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June 30, 2013

Upgrade down the line: Major rail project aimed at increasing train traffic between Louisville and Indianapolis


Increasing the number of trains traveling through Johnson County and how fast they are going could cause safety concerns for motorists crossing the tracks, said Luke Mastin, director of the Johnson County Highway Department.

Outside of the county’s cities and towns, railroad crossings are marked with only stop signs and road markings, Mastin said.

Fence rows and trees can block motorists’ view until they stop at the tracks, he said. He is concerned about motorists who disregard the stop signs and don’t spot an approaching train from a distance, he said.

Faster trains generally have fewer collisions at crossings, said Peter Gilbertson, chairman of the Louisville & Indiana Railroad.

“For crossing incidents, with the slower speeds, you have more crossing incidents,” Gilbertson said. “If you stop at a crossing and see a train coming sort of slow, some people try to beat it.”

Officials are also concerned about traffic backups more trains would cause.

More trains in Greenwood would cause backups at railroad crossings on Main Street, Worthsville Road and Stop 18 Road, director of community development services Mark Richards said.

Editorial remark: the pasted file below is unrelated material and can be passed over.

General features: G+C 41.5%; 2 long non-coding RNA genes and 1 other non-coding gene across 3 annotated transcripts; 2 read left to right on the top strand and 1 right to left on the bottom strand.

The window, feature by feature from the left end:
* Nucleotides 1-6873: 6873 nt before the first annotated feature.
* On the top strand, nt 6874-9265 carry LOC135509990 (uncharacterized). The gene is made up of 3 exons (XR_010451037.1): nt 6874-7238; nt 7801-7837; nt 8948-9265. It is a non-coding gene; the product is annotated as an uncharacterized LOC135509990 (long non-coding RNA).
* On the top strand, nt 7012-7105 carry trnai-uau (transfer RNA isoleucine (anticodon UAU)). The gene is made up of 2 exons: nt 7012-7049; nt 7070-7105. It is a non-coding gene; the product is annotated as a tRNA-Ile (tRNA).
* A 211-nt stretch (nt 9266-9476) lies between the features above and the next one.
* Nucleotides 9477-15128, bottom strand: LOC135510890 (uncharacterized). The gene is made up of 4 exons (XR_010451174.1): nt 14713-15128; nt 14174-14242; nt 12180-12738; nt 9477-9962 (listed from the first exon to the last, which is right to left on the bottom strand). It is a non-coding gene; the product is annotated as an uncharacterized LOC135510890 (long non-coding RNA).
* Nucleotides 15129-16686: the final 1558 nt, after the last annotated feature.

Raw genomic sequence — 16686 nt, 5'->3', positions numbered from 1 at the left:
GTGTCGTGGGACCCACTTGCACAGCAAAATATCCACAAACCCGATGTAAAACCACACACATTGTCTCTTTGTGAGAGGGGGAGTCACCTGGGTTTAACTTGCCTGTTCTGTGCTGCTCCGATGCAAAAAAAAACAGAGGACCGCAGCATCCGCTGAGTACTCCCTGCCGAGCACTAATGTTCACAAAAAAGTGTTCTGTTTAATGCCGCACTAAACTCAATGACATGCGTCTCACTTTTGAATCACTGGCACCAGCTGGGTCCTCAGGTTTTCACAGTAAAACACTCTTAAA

Noise could also be a problem in the neighborhoods where bell signals at road crossings will go off more often, Richards said.

But railroad officials said the new tracks should be quieter than the bumpy old one.

Letters from Mastin, Richards and other Indiana officials about their concerns and upgrades they want done are included in the railroad companies’ application to the Surface Transportation Board, the federal regulator of railroads.

The companies are not required to respond to the letters and address each of the concerns, local officials said. The Surface Transportation Board will consider the local letters as part of the approval.

CSX Transportation and the Louisville & Indiana Railroad do not need state or local approvals to replace tracks and increase train traffic, but the federal board will consider local concerns and the two companies plan to talk more with community leaders, Gilbertson said.

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